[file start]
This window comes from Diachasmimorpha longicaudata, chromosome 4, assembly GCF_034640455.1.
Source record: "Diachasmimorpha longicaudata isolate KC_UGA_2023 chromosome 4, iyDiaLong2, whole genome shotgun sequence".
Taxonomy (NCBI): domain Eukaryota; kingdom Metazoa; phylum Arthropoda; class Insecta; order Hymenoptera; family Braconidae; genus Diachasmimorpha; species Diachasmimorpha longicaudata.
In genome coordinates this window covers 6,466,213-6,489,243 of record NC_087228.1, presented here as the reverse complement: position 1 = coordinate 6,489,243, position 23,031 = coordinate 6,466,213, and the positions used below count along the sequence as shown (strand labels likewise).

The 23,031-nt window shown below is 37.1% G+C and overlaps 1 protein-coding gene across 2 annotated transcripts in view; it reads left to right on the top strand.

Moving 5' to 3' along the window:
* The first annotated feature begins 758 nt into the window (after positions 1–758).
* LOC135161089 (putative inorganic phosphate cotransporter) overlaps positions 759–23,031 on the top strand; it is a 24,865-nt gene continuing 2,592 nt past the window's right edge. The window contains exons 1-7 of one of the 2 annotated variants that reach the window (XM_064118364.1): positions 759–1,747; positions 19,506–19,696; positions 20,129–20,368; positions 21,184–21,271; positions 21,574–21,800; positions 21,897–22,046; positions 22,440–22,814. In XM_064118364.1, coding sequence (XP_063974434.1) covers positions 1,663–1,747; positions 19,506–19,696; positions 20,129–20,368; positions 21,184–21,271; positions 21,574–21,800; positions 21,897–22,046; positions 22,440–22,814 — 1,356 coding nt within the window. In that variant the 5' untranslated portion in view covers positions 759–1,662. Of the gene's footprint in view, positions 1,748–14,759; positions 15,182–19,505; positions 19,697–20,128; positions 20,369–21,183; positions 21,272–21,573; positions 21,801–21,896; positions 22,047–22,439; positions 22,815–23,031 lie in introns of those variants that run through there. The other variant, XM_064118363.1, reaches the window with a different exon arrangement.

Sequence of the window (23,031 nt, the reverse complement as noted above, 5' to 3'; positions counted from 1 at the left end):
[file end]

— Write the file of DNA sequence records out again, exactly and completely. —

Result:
This window comes from Diachasmimorpha longicaudata, chromosome 4, assembly GCF_034640455.1.
Source record: "Diachasmimorpha longicaudata isolate KC_UGA_2023 chromosome 4, iyDiaLong2, whole genome shotgun sequence".
Taxonomy (NCBI): domain Eukaryota; kingdom Metazoa; phylum Arthropoda; class Insecta; order Hymenoptera; family Braconidae; genus Diachasmimorpha; species Diachasmimorpha longicaudata.
In genome coordinates this window covers 6,466,213-6,489,243 of record NC_087228.1, presented here as the reverse complement: position 1 = coordinate 6,489,243, position 23,031 = coordinate 6,466,213, and the positions used below count along the sequence as shown (strand labels likewise).

The 23,031-nt window shown below is 37.1% G+C and overlaps 1 protein-coding gene across 2 annotated transcripts in view; it reads left to right on the top strand.

Moving 5' to 3' along the window:
* The first annotated feature begins 758 nt into the window (after positions 1–758).
* LOC135161089 (putative inorganic phosphate cotransporter) overlaps positions 759–23,031 on the top strand; it is a 24,865-nt gene continuing 2,592 nt past the window's right edge. The window contains exons 1-7 of one of the 2 annotated variants that reach the window (XM_064118364.1): positions 759–1,747; positions 19,506–19,696; positions 20,129–20,368; positions 21,184–21,271; positions 21,574–21,800; positions 21,897–22,046; positions 22,440–22,814. In XM_064118364.1, coding sequence (XP_063974434.1) covers positions 1,663–1,747; positions 19,506–19,696; positions 20,129–20,368; positions 21,184–21,271; positions 21,574–21,800; positions 21,897–22,046; positions 22,440–22,814 — 1,356 coding nt within the window. In that variant the 5' untranslated portion in view covers positions 759–1,662. Of the gene's footprint in view, positions 1,748–14,759; positions 15,182–19,505; positions 19,697–20,128; positions 20,369–21,183; positions 21,272–21,573; positions 21,801–21,896; positions 22,047–22,439; positions 22,815–23,031 lie in introns of those variants that run through there. The other variant, XM_064118363.1, reaches the window with a different exon arrangement.

Sequence of the window (23,031 nt, the reverse complement as noted above, 5' to 3'; positions counted from 1 at the left end):